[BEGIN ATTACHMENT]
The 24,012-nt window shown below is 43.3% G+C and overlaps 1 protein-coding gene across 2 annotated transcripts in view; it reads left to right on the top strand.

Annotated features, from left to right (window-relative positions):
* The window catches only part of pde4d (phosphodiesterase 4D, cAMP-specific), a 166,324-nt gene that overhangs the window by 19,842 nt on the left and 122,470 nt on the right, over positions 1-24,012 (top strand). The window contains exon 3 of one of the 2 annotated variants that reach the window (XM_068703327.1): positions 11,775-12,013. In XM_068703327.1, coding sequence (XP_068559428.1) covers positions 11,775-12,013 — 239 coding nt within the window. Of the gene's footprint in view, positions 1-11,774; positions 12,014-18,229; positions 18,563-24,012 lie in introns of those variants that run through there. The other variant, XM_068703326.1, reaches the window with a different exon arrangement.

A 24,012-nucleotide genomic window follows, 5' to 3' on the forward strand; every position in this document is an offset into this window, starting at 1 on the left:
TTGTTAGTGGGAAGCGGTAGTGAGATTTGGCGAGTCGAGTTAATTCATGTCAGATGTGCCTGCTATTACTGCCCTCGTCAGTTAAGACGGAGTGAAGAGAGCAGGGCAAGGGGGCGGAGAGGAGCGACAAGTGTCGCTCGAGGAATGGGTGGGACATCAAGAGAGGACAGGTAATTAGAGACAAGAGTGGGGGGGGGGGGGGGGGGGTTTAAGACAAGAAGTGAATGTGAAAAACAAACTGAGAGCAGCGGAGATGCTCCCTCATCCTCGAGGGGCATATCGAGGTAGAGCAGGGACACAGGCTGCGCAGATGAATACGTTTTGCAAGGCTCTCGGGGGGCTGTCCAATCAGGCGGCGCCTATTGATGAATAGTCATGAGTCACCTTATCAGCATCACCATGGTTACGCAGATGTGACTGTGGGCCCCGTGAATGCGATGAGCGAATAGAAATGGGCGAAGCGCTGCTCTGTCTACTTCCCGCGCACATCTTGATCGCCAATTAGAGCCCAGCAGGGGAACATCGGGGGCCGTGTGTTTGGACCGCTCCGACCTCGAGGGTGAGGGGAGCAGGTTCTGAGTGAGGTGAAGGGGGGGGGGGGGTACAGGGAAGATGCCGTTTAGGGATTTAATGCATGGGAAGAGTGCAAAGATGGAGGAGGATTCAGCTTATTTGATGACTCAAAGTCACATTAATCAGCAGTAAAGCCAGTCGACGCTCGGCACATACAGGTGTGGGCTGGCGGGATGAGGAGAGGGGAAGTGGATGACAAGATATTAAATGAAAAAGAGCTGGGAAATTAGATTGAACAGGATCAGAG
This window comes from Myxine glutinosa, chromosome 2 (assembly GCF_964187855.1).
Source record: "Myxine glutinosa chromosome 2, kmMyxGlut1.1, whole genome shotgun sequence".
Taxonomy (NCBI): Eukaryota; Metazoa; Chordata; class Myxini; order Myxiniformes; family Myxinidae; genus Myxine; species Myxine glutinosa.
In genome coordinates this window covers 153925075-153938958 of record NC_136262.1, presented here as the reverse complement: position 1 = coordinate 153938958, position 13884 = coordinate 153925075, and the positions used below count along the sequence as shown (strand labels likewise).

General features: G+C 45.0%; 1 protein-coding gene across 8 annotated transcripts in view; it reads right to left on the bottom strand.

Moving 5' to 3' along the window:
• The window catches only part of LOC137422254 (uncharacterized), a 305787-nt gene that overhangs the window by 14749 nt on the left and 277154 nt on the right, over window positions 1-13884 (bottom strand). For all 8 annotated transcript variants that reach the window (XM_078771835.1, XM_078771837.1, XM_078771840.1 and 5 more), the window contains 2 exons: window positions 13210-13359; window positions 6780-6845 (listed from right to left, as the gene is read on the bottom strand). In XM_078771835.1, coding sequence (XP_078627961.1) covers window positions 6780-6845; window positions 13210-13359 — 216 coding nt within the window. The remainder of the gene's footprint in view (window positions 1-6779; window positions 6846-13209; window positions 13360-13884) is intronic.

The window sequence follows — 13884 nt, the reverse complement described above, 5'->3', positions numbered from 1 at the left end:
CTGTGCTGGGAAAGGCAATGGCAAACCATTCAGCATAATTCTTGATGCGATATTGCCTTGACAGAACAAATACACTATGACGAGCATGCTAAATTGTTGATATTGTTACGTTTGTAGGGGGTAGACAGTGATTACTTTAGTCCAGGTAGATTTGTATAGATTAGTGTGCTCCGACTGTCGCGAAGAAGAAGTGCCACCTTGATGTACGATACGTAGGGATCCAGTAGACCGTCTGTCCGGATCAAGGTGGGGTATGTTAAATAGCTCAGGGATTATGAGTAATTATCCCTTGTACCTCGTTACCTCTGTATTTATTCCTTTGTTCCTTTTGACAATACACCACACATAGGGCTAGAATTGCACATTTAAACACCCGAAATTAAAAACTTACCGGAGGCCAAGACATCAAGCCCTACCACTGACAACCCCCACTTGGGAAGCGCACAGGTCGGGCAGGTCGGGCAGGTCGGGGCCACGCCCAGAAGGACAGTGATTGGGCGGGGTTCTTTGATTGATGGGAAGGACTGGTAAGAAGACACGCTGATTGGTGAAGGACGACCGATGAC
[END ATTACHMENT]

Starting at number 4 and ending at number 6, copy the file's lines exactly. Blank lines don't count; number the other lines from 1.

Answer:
A 24,012-nucleotide genomic window follows, 5' to 3' on the forward strand; every position in this document is an offset into this window, starting at 1 on the left:
TTGTTAGTGGGAAGCGGTAGTGAGATTTGGCGAGTCGAGTTAATTCATGTCAGATGTGCCTGCTATTACTGCCCTCGTCAGTTAAGACGGAGTGAAGAGAGCAGGGCAAGGGGGCGGAGAGGAGCGACAAGTGTCGCTCGAGGAATGGGTGGGACATCAAGAGAGGACAGGTAATTAGAGACAAGAGTGGGGGGGGGGGGGGGGGGGTTTAAGACAAGAAGTGAATGTGAAAAACAAACTGAGAGCAGCGGAGATGCTCCCTCATCCTCGAGGGGCATATCGAGGTAGAGCAGGGACACAGGCTGCGCAGATGAATACGTTTTGCAAGGCTCTCGGGGGGCTGTCCAATCAGGCGGCGCCTATTGATGAATAGTCATGAGTCACCTTATCAGCATCACCATGGTTACGCAGATGTGACTGTGGGCCCCGTGAATGCGATGAGCGAATAGAAATGGGCGAAGCGCTGCTCTGTCTACTTCCCGCGCACATCTTGATCGCCAATTAGAGCCCAGCAGGGGAACATCGGGGGCCGTGTGTTTGGACCGCTCCGACCTCGAGGGTGAGGGGAGCAGGTTCTGAGTGAGGTGAAGGGGGGGGGGGGGTACAGGGAAGATGCCGTTTAGGGATTTAATGCATGGGAAGAGTGCAAAGATGGAGGAGGATTCAGCTTATTTGATGACTCAAAGTCACATTAATCAGCAGTAAAGCCAGTCGACGCTCGGCACATACAGGTGTGGGCTGGCGGGATGAGGAGAGGGGAAGTGGATGACAAGATATTAAATGAAAAAGAGCTGGGAAATTAGATTGAACAGGATCAGAG
This window comes from Myxine glutinosa, chromosome 2 (assembly GCF_964187855.1).